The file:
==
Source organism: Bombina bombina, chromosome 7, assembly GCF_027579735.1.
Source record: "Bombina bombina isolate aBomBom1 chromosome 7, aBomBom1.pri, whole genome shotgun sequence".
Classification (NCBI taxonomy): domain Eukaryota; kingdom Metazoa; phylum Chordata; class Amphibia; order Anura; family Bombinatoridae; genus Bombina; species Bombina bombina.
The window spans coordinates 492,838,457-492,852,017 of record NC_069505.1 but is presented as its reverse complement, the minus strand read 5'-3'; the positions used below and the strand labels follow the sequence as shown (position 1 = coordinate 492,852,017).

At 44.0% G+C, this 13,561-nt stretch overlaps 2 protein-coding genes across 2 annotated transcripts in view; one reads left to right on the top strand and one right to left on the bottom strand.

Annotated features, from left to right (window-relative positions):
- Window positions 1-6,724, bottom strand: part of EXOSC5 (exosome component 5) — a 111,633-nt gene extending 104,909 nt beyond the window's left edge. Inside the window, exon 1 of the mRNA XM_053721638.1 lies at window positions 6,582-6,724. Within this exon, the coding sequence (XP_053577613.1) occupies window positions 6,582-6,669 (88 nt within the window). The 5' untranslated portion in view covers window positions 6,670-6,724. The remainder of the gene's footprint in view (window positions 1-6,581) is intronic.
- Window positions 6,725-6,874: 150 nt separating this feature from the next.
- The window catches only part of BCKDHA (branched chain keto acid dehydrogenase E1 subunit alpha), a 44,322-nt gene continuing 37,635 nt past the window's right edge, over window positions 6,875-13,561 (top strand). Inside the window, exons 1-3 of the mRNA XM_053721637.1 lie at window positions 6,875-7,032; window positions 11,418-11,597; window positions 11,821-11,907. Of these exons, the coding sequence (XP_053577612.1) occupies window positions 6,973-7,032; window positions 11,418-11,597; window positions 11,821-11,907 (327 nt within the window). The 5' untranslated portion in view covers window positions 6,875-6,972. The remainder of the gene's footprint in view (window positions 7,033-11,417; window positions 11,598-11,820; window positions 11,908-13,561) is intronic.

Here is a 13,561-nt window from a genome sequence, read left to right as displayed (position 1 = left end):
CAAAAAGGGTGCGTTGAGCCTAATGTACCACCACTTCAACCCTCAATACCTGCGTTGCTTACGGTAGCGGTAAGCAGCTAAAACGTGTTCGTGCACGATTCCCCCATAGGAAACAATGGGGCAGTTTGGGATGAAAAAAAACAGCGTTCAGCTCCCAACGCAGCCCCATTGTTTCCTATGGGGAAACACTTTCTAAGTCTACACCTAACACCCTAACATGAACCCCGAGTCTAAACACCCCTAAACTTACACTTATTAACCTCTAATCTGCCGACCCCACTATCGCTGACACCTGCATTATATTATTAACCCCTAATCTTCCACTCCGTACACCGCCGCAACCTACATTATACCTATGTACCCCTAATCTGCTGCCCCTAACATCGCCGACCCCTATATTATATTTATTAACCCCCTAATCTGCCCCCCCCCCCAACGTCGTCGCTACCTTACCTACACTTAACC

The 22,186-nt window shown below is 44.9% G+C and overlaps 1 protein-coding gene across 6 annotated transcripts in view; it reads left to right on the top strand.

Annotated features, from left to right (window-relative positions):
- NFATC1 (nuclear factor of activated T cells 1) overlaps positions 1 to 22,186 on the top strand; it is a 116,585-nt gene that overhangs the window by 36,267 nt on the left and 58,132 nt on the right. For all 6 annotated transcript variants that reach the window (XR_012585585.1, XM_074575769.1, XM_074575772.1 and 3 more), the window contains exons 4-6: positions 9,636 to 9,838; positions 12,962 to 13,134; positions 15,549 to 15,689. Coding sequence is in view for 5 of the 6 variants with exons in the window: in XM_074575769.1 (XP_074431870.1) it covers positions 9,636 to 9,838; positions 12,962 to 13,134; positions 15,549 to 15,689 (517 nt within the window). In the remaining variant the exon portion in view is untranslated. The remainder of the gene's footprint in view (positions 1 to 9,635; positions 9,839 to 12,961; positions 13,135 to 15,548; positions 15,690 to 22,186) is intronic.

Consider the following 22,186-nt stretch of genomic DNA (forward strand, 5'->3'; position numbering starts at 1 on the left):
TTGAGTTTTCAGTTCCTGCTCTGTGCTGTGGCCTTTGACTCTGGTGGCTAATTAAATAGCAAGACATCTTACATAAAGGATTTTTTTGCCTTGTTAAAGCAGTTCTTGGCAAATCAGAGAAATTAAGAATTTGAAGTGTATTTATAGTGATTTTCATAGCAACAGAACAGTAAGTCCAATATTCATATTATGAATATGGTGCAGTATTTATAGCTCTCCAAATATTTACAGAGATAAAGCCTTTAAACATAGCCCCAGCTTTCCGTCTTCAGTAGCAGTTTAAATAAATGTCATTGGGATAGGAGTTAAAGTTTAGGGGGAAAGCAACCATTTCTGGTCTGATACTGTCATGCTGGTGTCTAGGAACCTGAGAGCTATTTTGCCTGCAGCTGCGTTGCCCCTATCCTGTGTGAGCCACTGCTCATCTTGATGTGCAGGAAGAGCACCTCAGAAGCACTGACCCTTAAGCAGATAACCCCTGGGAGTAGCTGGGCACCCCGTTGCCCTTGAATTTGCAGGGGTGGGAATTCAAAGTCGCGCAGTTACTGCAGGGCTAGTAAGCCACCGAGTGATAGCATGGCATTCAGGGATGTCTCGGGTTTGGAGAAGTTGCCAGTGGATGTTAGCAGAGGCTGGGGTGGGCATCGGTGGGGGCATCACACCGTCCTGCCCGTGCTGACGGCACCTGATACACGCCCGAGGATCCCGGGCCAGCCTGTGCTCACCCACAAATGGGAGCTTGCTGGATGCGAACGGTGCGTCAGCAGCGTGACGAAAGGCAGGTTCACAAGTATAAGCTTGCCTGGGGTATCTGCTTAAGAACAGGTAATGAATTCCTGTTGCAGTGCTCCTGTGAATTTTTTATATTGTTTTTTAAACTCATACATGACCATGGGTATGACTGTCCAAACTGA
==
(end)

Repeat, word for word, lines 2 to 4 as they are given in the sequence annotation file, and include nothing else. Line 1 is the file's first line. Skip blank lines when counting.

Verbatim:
Source record: "Bombina bombina isolate aBomBom1 chromosome 7, aBomBom1.pri, whole genome shotgun sequence".
Classification (NCBI taxonomy): domain Eukaryota; kingdom Metazoa; phylum Chordata; class Amphibia; order Anura; family Bombinatoridae; genus Bombina; species Bombina bombina.
The window spans coordinates 492,838,457-492,852,017 of record NC_069505.1 but is presented as its reverse complement, the minus strand read 5'-3'; the positions used below and the strand labels follow the sequence as shown (position 1 = coordinate 492,852,017).